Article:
Louisville Water’s latest ‘Out of the Archives’ display, Camp Zachary Taylor, opened Sun., Nov. 19 at the WaterWorks Museum. The opening coincided with the 100th anniversary year of the United States entering into World War I and the building of Camp Zachary Taylor.
A portion of the sprawling Army training camp once covered the land now occupied by the Louisville Zoo, the Louisville International Airport and, of course, the Camp Taylor neighborhood.
The new ‘Out of the Archives’ display gives an overview of the 1917 camp and Louisville Water’s impact on having it built in Louisville. One of the main reasons the government chose Louisville for the site was our “almost perfect” water. Eight years earlier, in 1909, Louisville Water began filtering the Ohio River, and typhoid deaths dramatically dropped by 60 percent.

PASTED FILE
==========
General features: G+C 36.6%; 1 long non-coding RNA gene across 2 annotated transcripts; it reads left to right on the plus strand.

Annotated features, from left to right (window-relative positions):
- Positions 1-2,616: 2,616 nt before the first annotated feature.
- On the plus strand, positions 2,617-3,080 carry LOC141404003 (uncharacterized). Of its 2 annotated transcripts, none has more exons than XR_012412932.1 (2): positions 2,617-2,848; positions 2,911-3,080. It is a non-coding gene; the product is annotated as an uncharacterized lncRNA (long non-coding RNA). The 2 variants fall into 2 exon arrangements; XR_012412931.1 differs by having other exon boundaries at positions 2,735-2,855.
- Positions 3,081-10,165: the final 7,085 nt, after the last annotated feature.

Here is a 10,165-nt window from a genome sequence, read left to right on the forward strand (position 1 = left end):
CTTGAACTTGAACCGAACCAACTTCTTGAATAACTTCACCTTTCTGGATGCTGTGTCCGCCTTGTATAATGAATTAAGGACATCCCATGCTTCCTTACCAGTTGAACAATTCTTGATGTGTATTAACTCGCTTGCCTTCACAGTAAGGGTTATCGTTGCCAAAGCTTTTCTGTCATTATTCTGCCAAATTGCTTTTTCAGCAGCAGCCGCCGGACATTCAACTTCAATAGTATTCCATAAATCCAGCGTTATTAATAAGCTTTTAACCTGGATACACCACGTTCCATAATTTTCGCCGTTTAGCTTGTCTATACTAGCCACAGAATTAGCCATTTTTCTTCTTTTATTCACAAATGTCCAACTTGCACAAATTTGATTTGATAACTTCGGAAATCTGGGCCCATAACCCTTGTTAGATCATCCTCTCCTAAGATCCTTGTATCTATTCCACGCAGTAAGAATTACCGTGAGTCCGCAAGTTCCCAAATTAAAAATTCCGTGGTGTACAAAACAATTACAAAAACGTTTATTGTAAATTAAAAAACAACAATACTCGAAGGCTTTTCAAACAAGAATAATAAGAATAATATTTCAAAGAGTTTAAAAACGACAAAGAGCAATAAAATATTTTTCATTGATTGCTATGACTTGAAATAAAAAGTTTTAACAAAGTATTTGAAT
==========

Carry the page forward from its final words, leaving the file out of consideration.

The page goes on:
Then just three years before the camp was built, Louisville Water began using chlorine to further disinfect the water. The result was another sharp drop in typhoid deaths. Having a safe, clean water supply was important to the government for the health of the soldier
The Camp Zachary Taylor display highlights the role of water at the camp and includes some unique artifacts, such as a 12-inch wooden water main that was used to connect the camp to Louisville Water’s cast-iron distribution system. A section of this century-old pipe is on display at the museum.
WaterWorks Museum is open Wednesday – Saturday from 10:00 a.m. – 5:00 p.m. and Sunday from 12 p.m. – 5:00 p.m. For more information, visit WaterWorks Museum.